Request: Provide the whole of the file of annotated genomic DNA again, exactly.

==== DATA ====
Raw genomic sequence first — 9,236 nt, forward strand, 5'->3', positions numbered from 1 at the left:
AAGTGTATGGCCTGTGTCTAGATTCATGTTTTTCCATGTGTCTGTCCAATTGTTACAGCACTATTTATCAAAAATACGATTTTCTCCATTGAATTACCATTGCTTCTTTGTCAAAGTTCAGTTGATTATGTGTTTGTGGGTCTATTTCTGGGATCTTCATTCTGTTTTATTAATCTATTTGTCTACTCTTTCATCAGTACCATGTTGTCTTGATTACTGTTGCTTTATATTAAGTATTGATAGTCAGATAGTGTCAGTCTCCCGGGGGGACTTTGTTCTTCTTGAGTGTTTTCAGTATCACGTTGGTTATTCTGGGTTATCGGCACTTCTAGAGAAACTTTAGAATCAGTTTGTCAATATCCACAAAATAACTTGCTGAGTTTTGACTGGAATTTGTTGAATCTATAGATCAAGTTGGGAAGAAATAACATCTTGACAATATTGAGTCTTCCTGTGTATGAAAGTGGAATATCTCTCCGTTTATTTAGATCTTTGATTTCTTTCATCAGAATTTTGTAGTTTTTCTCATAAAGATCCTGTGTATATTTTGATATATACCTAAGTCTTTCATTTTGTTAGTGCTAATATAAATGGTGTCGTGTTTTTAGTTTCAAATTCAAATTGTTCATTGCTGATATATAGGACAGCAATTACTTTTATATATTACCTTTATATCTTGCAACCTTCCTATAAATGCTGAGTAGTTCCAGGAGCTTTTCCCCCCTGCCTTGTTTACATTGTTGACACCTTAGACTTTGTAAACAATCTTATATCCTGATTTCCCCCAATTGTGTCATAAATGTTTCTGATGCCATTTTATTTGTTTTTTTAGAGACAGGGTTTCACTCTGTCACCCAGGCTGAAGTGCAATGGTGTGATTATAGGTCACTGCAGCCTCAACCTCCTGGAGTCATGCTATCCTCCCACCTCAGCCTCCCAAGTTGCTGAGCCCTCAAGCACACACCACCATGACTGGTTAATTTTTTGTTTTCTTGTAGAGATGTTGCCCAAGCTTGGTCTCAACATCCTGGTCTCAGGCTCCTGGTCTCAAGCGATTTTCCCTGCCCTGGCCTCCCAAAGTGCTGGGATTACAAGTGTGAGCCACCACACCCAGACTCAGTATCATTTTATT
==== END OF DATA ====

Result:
Raw genomic sequence first — 9,236 nt, forward strand, 5'->3', positions numbered from 1 at the left:
AAGTGTATGGCCTGTGTCTAGATTCATGTTTTTCCATGTGTCTGTCCAATTGTTACAGCACTATTTATCAAAAATACGATTTTCTCCATTGAATTACCATTGCTTCTTTGTCAAAGTTCAGTTGATTATGTGTTTGTGGGTCTATTTCTGGGATCTTCATTCTGTTTTATTAATCTATTTGTCTACTCTTTCATCAGTACCATGTTGTCTTGATTACTGTTGCTTTATATTAAGTATTGATAGTCAGATAGTGTCAGTCTCCCGGGGGGACTTTGTTCTTCTTGAGTGTTTTCAGTATCACGTTGGTTATTCTGGGTTATCGGCACTTCTAGAGAAACTTTAGAATCAGTTTGTCAATATCCACAAAATAACTTGCTGAGTTTTGACTGGAATTTGTTGAATCTATAGATCAAGTTGGGAAGAAATAACATCTTGACAATATTGAGTCTTCCTGTGTATGAAAGTGGAATATCTCTCCGTTTATTTAGATCTTTGATTTCTTTCATCAGAATTTTGTAGTTTTTCTCATAAAGATCCTGTGTATATTTTGATATATACCTAAGTCTTTCATTTTGTTAGTGCTAATATAAATGGTGTCGTGTTTTTAGTTTCAAATTCAAATTGTTCATTGCTGATATATAGGACAGCAATTACTTTTATATATTACCTTTATATCTTGCAACCTTCCTATAAATGCTGAGTAGTTCCAGGAGCTTTTCCCCCCTGCCTTGTTTACATTGTTGACACCTTAGACTTTGTAAACAATCTTATATCCTGATTTCCCCCAATTGTGTCATAAATGTTTCTGATGCCATTTTATTTGTTTTTTTAGAGACAGGGTTTCACTCTGTCACCCAGGCTGAAGTGCAATGGTGTGATTATAGGTCACTGCAGCCTCAACCTCCTGGAGTCATGCTATCCTCCCACCTCAGCCTCCCAAGTTGCTGAGCCCTCAAGCACACACCACCATGACTGGTTAATTTTTTGTTTTCTTGTAGAGATGTTGCCCAAGCTTGGTCTCAACATCCTGGTCTCAGGCTCCTGGTCTCAAGCGATTTTCCCTGCCCTGGCCTCCCAAAGTGCTGGGATTACAAGTGTGAGCCACCACACCCAGACTCAGTATCATTTTATT